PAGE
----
Willie Sutton is offline  
Old March 15, 2013, 11:08 AM   #5
Vanya
Staff
 
Join Date: July 7, 2008
Location: Upper midwest
Posts: 3,871
Quote:
My question, however, is simpler: Can we (or have we) come up with a widely acceptable term for those states that seek to restrict our RKBA rights?(My emphasis.)
Willie, I'm afraid you misunderstood the question.
__________________
"Once the writer in every individual comes to life (and that time is not far off), we are in for an age of universal deafness and lack of understanding."
(Milan Kundera, Book of Laughter and Forgetting, 1980)
Vanya is offline  
Old March 15, 2013, 11:32 AM   #6
psyfly
Senior Member
 
Join Date: April 27, 2007
Location: Texas
Posts: 777
My desire for proper terminology springs, in part, from observing that people have in frustration chosen other, somewhat unfortunate (and warned against, above), terms which only serve to accentuate our differences and to frame the user as a hostile witness.

I'd like to avoid that.

Something like "Nanny-state" appears inadequate as it implies the need for the state to supply every need without necessarily implying the state's desire to control and restrict.

I certainly see no need to create any more divisiveness; we have enough of that to deal with already.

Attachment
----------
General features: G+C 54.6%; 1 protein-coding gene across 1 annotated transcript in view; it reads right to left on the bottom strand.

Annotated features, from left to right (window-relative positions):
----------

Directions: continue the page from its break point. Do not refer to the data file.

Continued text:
Perhaps my problem is that the use of "free-state" carries what semanticists refer to as "excess meaning".

Perhaps there is no such term that isn't pejorative.

Thanks,

Will
__________________
Show me the data
psyfly is offline  
Old March 15, 2013, 11:35 AM   #7
I'vebeenduped
Senior Member
 
Join Date: January 2, 2013
Location: AZ
Posts: 200
Something like "Nanny-state" appears inadequate as it implies the need for the state to supply every need without necessarily implying the state's desire to control and restrict.

So why not just call them restricted and non-restricted states. You could also further this by stating moderately restricted (ie. California) versus non-restricted (AZ) which is constitutional carry.
__________________
The natural state of man, the way G‑d created us, is to be happy.
Look at children and you will see
I'vebeenduped is offline  
Old March 15, 2013, 11:37 AM   #8
I'vebeenduped
Senior Member
 
Join Date: January 2, 2013
Location: AZ
Posts: 200
Texas, and other states which require a concealed license could simply be a permit state.
__________________
The natural state of man, the way G‑d created us, is to be happy.
Look at children and you will see
I'vebeenduped is offline  
Old March 15, 2013, 11:42 AM   #9
Brian Pfleuger
Staff
 
Join Date: June 25, 2008
Location: Central, Southern NY, USA
Posts: 18,612
Since the issue is never restricted to a single issue and the politicians who make these decisions are typically reelected ad nauseum, which means that it truthfully a consequence and the fault of the voters....